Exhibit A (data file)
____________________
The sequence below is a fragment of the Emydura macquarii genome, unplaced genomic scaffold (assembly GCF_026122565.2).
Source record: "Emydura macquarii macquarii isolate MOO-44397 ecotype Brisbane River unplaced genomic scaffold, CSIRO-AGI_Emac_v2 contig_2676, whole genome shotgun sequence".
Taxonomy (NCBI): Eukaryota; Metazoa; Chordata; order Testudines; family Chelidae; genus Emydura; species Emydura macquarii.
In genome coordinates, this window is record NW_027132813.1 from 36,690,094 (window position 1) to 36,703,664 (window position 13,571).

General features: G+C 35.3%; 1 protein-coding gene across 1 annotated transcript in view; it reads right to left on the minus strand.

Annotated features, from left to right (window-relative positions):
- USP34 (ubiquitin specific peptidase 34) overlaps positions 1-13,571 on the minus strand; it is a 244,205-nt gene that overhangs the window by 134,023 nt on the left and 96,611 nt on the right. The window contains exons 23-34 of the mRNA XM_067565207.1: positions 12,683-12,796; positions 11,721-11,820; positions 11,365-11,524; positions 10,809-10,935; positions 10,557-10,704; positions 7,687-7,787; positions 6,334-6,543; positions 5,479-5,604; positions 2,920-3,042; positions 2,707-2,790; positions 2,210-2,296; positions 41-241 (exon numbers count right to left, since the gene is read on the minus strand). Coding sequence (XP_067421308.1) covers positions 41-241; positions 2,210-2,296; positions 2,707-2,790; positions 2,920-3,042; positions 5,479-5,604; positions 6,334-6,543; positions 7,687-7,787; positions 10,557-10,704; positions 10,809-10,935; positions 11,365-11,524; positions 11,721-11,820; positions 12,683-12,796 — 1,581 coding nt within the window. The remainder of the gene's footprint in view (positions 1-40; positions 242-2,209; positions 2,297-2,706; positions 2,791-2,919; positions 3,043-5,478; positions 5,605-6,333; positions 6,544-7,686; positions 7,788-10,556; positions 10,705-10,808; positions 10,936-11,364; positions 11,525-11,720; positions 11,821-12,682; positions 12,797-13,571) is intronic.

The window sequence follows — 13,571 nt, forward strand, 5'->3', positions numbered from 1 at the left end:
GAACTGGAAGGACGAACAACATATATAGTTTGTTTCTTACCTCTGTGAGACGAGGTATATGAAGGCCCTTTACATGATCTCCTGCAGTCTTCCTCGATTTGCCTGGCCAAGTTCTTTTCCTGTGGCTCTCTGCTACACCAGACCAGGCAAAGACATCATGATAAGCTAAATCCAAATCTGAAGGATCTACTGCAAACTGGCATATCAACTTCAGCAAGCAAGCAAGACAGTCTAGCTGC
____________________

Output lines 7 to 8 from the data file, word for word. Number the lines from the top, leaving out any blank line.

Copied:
- USP34 (ubiquitin specific peptidase 34) overlaps positions 1-13,571 on the minus strand; it is a 244,205-nt gene that overhangs the window by 134,023 nt on the left and 96,611 nt on the right. The window contains exons 23-34 of the mRNA XM_067565207.1: positions 12,683-12,796; positions 11,721-11,820; positions 11,365-11,524; positions 10,809-10,935; positions 10,557-10,704; positions 7,687-7,787; positions 6,334-6,543; positions 5,479-5,604; positions 2,920-3,042; positions 2,707-2,790; positions 2,210-2,296; positions 41-241 (exon numbers count right to left, since the gene is read on the minus strand). Coding sequence (XP_067421308.1) covers positions 41-241; positions 2,210-2,296; positions 2,707-2,790; positions 2,920-3,042; positions 5,479-5,604; positions 6,334-6,543; positions 7,687-7,787; positions 10,557-10,704; positions 10,809-10,935; positions 11,365-11,524; positions 11,721-11,820; positions 12,683-12,796 — 1,581 coding nt within the window. The remainder of the gene's footprint in view (positions 1-40; positions 242-2,209; positions 2,297-2,706; positions 2,791-2,919; positions 3,043-5,478; positions 5,605-6,333; positions 6,544-7,686; positions 7,788-10,556; positions 10,705-10,808; positions 10,936-11,364; positions 11,525-11,720; positions 11,821-12,682; positions 12,797-13,571) is intronic.

The window sequence follows — 13,571 nt, forward strand, 5'->3', positions numbered from 1 at the left end: